What was added to section 103 in reaction to the Supreme Court cases by bar representatives including Giles Rich was the "manner" section of section 103. This was intended to address "flash of genius."

  10. 348

    LOL. Sorry, pukin’, not particularly interested in your ring `round rosie games. I obviously understood you – why else would I have parsed it into two categories?

    Is it abstract only to say “offer access to a product” alone?

    Is it abstract to say “offer access to a product utilizing some medium”?

    Do you have anything of substance to say, or not?

    (Thought not. G’night, pukin’.)

  11. 347

    Anon, the major problem I have with discussing issues with you is that at a certain point in time you refuse to answer particular questions and simply drop out of the conversation, only later say that it was I who dropped out of the conversation.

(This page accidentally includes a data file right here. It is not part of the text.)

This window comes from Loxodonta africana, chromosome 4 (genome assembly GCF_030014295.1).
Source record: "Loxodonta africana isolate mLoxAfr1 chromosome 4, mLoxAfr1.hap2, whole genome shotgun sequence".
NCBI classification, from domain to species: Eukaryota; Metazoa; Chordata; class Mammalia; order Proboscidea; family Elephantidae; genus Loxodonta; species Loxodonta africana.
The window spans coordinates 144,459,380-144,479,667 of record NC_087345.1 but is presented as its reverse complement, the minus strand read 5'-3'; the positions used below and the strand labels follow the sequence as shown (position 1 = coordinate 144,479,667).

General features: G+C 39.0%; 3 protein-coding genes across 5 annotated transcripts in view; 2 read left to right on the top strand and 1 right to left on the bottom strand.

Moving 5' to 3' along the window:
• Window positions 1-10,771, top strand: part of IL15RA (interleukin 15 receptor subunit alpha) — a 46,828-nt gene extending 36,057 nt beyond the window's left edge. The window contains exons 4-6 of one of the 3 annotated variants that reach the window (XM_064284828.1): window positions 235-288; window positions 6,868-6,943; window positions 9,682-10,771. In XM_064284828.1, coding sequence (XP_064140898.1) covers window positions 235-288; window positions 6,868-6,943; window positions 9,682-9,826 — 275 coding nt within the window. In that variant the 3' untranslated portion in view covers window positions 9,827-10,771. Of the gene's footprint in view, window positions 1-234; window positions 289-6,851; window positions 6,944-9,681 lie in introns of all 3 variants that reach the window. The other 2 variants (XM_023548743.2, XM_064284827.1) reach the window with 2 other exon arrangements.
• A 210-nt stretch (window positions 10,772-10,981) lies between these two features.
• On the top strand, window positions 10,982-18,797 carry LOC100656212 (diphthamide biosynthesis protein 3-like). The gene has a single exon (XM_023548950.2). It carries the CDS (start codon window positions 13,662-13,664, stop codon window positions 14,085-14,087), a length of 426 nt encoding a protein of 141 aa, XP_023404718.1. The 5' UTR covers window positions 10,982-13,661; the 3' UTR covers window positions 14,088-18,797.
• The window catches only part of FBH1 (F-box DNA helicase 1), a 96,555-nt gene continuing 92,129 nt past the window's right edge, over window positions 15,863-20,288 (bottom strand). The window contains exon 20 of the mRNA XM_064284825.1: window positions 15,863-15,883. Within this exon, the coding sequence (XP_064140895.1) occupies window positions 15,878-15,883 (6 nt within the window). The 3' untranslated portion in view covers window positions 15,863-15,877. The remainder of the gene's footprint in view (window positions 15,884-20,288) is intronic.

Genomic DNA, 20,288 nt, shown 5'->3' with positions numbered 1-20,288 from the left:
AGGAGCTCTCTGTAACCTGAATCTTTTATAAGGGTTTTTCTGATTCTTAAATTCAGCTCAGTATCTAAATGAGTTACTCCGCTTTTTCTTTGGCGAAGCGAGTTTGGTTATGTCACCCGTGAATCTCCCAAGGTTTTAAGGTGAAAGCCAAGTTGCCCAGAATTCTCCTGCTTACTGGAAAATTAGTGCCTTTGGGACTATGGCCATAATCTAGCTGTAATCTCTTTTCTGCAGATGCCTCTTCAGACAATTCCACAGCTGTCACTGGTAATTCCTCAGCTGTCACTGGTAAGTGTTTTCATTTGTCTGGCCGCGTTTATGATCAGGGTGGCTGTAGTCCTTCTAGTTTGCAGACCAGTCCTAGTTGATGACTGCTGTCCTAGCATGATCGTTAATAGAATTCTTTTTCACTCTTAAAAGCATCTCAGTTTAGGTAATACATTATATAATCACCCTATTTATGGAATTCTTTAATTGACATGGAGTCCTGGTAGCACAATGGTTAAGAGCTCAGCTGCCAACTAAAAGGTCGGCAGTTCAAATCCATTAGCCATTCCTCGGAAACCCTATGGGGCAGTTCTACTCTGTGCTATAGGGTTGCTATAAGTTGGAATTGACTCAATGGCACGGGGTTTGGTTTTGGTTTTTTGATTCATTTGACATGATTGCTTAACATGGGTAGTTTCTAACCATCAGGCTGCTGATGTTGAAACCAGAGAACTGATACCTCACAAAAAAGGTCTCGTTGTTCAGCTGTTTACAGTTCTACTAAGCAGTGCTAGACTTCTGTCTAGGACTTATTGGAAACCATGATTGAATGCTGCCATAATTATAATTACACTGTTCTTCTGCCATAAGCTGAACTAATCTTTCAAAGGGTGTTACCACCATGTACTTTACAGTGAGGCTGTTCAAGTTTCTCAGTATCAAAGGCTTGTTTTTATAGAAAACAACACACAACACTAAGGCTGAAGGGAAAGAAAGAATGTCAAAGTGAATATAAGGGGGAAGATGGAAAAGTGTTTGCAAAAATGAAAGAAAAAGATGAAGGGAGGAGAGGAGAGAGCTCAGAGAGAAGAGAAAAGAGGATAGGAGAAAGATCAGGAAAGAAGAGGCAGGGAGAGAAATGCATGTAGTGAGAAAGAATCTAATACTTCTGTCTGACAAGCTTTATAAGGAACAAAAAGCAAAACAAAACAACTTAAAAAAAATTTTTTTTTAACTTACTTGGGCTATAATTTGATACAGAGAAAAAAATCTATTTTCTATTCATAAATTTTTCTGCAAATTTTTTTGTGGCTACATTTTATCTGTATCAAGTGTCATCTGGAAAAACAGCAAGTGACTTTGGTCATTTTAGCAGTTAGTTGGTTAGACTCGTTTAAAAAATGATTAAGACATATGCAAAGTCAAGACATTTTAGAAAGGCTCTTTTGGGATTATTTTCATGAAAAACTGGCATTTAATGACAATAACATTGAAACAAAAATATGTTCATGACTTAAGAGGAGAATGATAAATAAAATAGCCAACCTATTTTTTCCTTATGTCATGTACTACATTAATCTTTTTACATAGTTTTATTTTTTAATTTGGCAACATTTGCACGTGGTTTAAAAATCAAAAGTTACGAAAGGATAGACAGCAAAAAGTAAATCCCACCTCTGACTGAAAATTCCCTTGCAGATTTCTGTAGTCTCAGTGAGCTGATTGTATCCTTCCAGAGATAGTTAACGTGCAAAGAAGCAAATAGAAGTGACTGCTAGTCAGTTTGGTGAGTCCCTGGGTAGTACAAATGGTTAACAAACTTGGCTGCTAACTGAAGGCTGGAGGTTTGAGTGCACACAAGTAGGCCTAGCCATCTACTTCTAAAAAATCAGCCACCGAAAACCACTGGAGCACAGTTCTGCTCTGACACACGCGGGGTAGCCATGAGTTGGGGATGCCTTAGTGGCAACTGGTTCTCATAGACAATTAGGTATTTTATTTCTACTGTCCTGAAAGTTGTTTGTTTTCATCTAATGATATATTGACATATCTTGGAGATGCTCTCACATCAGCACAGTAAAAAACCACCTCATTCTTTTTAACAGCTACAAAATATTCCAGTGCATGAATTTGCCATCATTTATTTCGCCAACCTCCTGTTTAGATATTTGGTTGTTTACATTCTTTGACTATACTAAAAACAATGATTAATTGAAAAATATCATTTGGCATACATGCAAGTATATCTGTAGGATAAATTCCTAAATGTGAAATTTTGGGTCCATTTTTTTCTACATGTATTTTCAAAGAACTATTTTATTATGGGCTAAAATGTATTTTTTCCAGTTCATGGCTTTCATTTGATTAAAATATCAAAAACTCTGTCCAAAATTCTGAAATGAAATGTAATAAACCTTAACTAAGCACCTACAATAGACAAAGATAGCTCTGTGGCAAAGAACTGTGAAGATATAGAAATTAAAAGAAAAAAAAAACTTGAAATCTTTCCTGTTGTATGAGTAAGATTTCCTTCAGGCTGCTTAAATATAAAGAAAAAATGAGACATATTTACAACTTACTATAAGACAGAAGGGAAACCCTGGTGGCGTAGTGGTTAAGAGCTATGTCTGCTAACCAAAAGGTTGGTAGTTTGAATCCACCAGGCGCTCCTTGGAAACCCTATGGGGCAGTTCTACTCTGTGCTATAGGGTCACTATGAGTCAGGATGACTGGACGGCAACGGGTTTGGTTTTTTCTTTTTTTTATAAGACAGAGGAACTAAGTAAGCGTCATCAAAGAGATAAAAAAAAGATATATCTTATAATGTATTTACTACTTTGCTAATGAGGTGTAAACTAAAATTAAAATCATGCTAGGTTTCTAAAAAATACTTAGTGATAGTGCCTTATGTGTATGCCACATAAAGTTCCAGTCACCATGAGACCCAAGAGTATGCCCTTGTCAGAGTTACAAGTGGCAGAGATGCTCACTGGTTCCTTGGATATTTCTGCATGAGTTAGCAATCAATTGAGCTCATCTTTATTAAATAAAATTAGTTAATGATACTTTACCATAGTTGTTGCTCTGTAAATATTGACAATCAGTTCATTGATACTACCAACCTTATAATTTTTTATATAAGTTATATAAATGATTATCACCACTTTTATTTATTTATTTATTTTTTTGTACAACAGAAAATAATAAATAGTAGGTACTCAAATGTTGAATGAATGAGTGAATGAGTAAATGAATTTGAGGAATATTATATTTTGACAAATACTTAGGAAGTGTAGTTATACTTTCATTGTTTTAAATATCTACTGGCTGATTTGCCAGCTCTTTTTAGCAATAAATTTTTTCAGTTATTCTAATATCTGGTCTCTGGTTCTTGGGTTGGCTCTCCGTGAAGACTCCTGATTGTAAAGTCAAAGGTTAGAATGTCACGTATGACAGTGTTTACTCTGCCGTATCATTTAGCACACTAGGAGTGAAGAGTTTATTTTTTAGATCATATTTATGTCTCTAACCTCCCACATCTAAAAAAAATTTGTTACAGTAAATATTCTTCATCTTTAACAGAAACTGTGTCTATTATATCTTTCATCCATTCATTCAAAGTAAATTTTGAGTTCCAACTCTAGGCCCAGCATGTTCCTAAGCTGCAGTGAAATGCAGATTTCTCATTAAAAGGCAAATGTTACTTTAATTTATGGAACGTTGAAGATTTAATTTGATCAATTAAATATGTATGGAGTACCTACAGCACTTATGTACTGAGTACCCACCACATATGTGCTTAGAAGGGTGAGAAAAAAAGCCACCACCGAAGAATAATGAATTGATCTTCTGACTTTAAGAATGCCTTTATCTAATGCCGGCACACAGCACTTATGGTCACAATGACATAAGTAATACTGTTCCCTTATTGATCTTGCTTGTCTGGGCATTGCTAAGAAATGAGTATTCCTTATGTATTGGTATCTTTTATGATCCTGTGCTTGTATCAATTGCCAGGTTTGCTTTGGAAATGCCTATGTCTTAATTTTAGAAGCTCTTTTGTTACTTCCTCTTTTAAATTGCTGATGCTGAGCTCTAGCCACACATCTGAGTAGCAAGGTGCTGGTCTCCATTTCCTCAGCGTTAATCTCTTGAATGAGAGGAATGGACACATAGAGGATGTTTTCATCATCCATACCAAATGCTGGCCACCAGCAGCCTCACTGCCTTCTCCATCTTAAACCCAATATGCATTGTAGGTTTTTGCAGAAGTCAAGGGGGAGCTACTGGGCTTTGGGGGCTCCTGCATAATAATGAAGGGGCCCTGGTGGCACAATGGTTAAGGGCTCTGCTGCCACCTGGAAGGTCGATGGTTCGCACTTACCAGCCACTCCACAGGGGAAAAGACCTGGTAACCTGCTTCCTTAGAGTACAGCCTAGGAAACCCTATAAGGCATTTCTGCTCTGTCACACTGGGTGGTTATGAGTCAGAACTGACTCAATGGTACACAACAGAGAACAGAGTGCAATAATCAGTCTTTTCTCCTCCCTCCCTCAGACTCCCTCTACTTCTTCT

For example: for years now I have asked you a simple question in you have never given an answer. What is the difference between using a programmed computer and using a computer?

  12. 346

    Anon, at times I wonder whether you know how to read with comprehension.

    I was discussing the holding of Diehr with 101. There is nothing in what I said that suggested I said anything about the MOT be required to pass 101. Therefore your suggestion that I did is puzzling.

  13. 345

    LOL. Sorry, punkin’, not particularly interested in your ring `round rosie games. I obviously understood you – why else would I have parsed it into two categories?

    Is it abstract only to say “offer access to a product” alone?

    Is it abstract to say “offer access to a product utilizing some medium”?

  14. 344

    (but MaxDrei is not interested in discussing the difference between US law and Useful Arts and EP law and ‘technical’ – whatever that means)

  15. 343

    That may be, Ned, but here, from the EPC, is the non-obviousness requirement that corresponds to 35 USC 103;